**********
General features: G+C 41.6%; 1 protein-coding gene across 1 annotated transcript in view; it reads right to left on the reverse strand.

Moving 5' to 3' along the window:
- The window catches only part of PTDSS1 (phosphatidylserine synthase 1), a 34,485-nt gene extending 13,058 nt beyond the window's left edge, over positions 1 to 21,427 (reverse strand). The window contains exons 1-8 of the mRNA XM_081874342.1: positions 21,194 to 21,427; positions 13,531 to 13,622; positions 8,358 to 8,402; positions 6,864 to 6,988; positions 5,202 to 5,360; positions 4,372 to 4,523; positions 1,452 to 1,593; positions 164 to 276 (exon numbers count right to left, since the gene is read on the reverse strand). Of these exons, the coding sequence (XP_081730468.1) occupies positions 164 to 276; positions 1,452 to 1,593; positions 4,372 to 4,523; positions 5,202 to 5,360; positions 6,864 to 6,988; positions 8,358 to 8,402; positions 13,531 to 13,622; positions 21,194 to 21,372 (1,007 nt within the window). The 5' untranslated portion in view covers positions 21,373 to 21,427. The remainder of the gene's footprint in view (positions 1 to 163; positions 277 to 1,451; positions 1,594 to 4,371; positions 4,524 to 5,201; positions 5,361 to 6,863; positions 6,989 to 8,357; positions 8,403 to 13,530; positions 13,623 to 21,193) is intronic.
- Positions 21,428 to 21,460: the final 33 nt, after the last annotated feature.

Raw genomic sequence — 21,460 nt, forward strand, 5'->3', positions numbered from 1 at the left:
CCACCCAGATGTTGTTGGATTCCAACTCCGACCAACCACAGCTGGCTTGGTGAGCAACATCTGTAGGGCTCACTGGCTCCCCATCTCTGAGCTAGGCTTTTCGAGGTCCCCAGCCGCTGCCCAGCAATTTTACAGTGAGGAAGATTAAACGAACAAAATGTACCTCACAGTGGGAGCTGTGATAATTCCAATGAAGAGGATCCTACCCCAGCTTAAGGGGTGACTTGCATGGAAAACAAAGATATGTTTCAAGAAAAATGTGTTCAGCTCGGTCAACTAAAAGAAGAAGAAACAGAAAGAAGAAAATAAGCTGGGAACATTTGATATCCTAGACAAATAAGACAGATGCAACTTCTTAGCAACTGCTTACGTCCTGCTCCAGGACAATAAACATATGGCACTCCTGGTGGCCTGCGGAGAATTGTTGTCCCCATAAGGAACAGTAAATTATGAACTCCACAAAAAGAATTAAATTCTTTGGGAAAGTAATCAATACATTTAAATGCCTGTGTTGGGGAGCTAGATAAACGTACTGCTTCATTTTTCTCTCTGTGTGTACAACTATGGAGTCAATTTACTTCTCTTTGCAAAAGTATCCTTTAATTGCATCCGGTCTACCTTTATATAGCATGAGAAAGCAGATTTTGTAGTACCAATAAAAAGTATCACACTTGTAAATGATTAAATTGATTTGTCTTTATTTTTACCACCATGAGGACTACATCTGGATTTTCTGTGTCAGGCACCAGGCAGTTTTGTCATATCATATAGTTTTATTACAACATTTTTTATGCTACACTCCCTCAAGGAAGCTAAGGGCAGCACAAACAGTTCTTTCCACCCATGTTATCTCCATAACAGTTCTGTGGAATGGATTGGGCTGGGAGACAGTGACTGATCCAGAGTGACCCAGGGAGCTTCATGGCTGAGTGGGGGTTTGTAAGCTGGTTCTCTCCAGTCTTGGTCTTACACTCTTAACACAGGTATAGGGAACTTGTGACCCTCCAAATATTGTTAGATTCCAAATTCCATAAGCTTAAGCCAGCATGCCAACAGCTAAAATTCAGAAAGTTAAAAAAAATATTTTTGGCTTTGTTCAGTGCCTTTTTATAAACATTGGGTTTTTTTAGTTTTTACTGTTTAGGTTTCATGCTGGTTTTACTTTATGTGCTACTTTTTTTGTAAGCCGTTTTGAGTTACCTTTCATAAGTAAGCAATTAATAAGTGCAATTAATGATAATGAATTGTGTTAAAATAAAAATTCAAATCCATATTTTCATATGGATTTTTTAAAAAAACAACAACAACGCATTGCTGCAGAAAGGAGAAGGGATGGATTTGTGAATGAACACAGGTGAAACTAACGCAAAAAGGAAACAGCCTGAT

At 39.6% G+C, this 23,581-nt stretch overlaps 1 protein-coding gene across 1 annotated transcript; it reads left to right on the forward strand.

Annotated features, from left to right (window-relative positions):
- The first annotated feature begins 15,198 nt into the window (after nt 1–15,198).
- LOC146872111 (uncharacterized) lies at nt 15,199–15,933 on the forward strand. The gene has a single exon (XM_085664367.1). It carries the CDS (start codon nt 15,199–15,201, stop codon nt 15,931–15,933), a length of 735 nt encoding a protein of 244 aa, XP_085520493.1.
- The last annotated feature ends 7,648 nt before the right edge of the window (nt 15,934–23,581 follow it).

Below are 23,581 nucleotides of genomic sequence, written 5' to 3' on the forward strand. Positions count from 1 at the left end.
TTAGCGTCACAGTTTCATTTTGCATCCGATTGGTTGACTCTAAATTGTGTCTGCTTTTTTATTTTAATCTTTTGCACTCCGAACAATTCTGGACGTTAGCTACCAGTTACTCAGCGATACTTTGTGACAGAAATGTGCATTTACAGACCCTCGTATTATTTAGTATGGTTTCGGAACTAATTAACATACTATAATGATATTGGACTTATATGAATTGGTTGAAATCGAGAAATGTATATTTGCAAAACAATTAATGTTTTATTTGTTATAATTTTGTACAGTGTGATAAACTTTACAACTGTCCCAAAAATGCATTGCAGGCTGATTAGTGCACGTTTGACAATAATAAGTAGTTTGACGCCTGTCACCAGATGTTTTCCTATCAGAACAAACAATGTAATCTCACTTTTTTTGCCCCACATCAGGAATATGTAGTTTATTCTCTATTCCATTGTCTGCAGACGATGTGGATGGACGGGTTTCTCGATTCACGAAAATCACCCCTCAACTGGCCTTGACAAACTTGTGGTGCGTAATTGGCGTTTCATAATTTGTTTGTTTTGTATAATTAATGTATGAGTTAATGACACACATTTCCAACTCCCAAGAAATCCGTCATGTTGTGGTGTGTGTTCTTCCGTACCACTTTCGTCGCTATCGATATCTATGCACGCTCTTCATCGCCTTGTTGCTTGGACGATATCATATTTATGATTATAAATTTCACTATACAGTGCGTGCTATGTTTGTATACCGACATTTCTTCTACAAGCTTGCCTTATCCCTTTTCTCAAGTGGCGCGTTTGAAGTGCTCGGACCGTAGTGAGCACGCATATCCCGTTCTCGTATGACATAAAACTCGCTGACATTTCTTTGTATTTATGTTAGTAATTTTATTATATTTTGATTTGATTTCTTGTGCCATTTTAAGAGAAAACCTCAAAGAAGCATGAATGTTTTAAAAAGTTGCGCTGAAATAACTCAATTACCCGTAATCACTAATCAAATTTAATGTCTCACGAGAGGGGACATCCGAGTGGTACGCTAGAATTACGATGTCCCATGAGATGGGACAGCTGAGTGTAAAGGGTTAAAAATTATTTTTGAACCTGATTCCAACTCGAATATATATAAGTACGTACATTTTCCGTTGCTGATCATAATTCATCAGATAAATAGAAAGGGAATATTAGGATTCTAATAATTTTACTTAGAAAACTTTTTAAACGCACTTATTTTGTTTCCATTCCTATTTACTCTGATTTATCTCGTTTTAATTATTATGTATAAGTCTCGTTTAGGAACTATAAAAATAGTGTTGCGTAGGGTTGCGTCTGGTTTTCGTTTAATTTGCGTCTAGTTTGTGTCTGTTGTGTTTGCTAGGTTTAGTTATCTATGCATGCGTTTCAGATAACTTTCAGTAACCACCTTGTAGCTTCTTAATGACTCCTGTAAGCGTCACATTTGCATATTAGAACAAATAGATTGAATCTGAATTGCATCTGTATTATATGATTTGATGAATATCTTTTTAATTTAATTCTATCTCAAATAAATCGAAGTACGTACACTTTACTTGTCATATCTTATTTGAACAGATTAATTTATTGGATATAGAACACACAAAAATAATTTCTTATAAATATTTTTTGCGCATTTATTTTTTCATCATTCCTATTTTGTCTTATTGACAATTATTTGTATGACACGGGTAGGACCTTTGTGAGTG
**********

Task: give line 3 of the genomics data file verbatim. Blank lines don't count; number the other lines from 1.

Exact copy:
- The window catches only part of PTDSS1 (phosphatidylserine synthase 1), a 34,485-nt gene extending 13,058 nt beyond the window's left edge, over positions 1 to 21,427 (reverse strand). The window contains exons 1-8 of the mRNA XM_081874342.1: positions 21,194 to 21,427; positions 13,531 to 13,622; positions 8,358 to 8,402; positions 6,864 to 6,988; positions 5,202 to 5,360; positions 4,372 to 4,523; positions 1,452 to 1,593; positions 164 to 276 (exon numbers count right to left, since the gene is read on the reverse strand). Of these exons, the coding sequence (XP_081730468.1) occupies positions 164 to 276; positions 1,452 to 1,593; positions 4,372 to 4,523; positions 5,202 to 5,360; positions 6,864 to 6,988; positions 8,358 to 8,402; positions 13,531 to 13,622; positions 21,194 to 21,372 (1,007 nt within the window). The 5' untranslated portion in view covers positions 21,373 to 21,427. The remainder of the gene's footprint in view (positions 1 to 163; positions 277 to 1,451; positions 1,594 to 4,371; positions 4,524 to 5,201; positions 5,361 to 6,863; positions 6,989 to 8,357; positions 8,403 to 13,530; positions 13,623 to 21,193) is intronic.